"I have to thank Lewis that he chose Kimi and not me..."
A race driver with a sense of humour? Who'd have thought it? Yet there are many surprising things about Robert Kubica, not least that he is leading the World Championship ahead of Lewis Hamilton, Felipe Massa and Kimi Raikkonen after seven of the season's 18 races.
The 23-year-old from Krakow was the beneficiary when things went so spectacularly wrong for Hamilton in last weekend's Canadian Grand Prix, as the Englishman missed a red light at the end of the pit lane and took out himself and his Ferrari rival Raikkonen. Kubica went on to score his first victory,in a dramatic one-two for BMW Sauber. While Hamilton and Massa are the charismatic title conten-ders and Raikkonen deliberately keeps a low profile, the owl-like Kubica has been off the general public's radar. But insiders know that he could already have been leading the title chase had he not suffered various misfortunes when well placed earlier in the year. His victory came hot on the heels of second place in Monaco, where he never put a wheel wrong.
"I did not expect to be leading the championship after seven races, as our car is not the absolute fastest on the grid," he admits. "However, we have total reliability. We've made huge improvements. Added to which, the pit crew have done a great job, as has everybody in the team.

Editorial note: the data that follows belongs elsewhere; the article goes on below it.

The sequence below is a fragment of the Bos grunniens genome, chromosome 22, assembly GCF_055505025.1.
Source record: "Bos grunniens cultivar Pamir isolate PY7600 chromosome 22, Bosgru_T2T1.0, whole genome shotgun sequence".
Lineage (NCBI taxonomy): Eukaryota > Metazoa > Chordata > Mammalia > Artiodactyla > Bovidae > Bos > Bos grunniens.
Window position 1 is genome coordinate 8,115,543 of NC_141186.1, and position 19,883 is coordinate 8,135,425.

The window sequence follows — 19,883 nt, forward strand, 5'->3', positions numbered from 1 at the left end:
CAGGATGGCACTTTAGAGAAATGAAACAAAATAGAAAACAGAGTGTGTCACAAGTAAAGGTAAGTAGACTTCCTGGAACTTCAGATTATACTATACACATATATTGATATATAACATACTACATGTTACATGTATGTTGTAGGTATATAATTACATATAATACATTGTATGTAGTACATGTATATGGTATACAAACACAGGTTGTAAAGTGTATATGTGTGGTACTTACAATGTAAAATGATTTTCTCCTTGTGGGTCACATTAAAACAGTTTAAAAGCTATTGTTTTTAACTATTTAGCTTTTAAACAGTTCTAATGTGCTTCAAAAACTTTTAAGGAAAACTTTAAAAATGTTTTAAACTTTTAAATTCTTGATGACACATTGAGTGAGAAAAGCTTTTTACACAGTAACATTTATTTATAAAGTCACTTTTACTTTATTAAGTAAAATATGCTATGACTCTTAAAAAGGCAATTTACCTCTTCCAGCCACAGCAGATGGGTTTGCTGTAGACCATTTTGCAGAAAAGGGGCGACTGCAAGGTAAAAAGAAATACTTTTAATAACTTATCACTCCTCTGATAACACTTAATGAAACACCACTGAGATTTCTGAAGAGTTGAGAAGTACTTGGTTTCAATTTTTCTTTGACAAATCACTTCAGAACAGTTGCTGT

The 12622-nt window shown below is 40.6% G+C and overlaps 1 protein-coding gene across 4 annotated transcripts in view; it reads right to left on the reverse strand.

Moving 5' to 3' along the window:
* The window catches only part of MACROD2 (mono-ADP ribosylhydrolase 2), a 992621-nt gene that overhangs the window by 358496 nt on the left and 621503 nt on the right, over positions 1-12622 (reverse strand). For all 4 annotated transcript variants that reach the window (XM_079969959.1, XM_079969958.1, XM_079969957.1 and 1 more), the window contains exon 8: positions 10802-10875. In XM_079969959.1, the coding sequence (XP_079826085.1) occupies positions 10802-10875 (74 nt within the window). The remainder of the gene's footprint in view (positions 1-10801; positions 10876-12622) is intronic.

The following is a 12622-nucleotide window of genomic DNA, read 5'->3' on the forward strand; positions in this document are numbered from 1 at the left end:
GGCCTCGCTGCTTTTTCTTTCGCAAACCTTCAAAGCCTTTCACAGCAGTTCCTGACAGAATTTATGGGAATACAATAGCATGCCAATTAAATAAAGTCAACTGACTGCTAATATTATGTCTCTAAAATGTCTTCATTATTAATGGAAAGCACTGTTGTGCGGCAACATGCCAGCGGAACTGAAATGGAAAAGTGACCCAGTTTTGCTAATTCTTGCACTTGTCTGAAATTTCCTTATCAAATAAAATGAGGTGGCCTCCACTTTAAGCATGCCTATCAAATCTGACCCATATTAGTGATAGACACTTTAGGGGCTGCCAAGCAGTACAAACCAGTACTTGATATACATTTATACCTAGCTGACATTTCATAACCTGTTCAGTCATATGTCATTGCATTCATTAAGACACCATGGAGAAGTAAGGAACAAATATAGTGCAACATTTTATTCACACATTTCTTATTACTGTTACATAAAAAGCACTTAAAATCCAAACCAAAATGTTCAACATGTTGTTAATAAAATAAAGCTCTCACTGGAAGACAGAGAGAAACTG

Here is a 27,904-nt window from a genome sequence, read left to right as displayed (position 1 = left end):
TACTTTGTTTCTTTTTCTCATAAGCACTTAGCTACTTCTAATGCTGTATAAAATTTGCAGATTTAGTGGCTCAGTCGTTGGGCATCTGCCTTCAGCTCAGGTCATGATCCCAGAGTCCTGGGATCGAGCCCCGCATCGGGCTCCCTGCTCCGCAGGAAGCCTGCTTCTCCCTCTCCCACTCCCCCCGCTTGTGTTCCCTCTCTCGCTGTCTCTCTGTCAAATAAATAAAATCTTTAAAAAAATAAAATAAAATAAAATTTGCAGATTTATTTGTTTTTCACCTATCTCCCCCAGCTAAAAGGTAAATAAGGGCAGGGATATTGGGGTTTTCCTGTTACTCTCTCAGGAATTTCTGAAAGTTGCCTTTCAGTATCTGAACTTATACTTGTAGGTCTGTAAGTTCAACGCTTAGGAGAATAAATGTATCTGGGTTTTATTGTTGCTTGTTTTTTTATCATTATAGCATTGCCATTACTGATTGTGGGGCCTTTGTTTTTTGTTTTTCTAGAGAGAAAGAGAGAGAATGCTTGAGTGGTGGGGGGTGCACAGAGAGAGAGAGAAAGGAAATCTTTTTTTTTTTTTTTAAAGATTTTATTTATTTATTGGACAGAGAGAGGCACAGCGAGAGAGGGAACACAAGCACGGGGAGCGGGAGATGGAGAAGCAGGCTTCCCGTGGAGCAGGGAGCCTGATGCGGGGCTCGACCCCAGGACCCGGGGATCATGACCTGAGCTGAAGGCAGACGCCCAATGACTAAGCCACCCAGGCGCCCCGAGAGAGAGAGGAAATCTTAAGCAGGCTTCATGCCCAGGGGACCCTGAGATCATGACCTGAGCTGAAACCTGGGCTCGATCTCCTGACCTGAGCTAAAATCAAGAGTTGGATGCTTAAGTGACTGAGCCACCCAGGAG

"I've collected points regularly so far this year. I will focus on the grands prix one at a time and try to take maximum points in every situation. Of course, consistency is an important factor, and I hope we are also able to make further improvements to the car. Then we can achieve good things. One thing is for sure – I'll be giving it everything."
His win was a shot in the arm for the sport after the recent Max Mosley politics. Talking about the victory, Kubica said: "It is a wonderful feeling, not only for me but the whole team. We had a little luck but we earned that good fortune. In the end we were able to celebrate a one-two victory, in which Nick [Heidfeld] also played his part. It was a fantastic result, which gives the team a big motivation boost." Predictably, Hamilton has already expressed the view that his gaffe will not in any way hold him back. Last week he busied himself supporting a new Go Motorsport initiative which is funded by the Motor Sports Association and aims to encourage a large number of people to take up rolesin the sport by exploiting his sudden rise to international prominence.
"It's a great initiative to raise awareness of motorsport, for one," Hamilton said, "but also to attract more people, more spectators and also raise awareness among small kids.
"You don't have to be a Formula One driver to be a racing driver. There are lots of other categories you can be in that aren't as expensive, lots of other areas you can participate in. Everyone knows about football. But if they knew about motor racing and karting and how much fun you can have and also that it's a family sport..."
Meanwhile, Ron Dennis has defended Hamilton's mistake in Canada. "Nico [Rosberg] ran into the back of Lewis, which showed what happened; it was a chain reaction as they were accelerating out of the pit lane," said the McLaren chief. "The guys in front started to stop, Lewis was watching the back of the cars, driving off their actions. We don't have brake lights. At the end of the day, he put himself out of the grand prix, as simple as that, and one that he was comfortably leading."Reuse content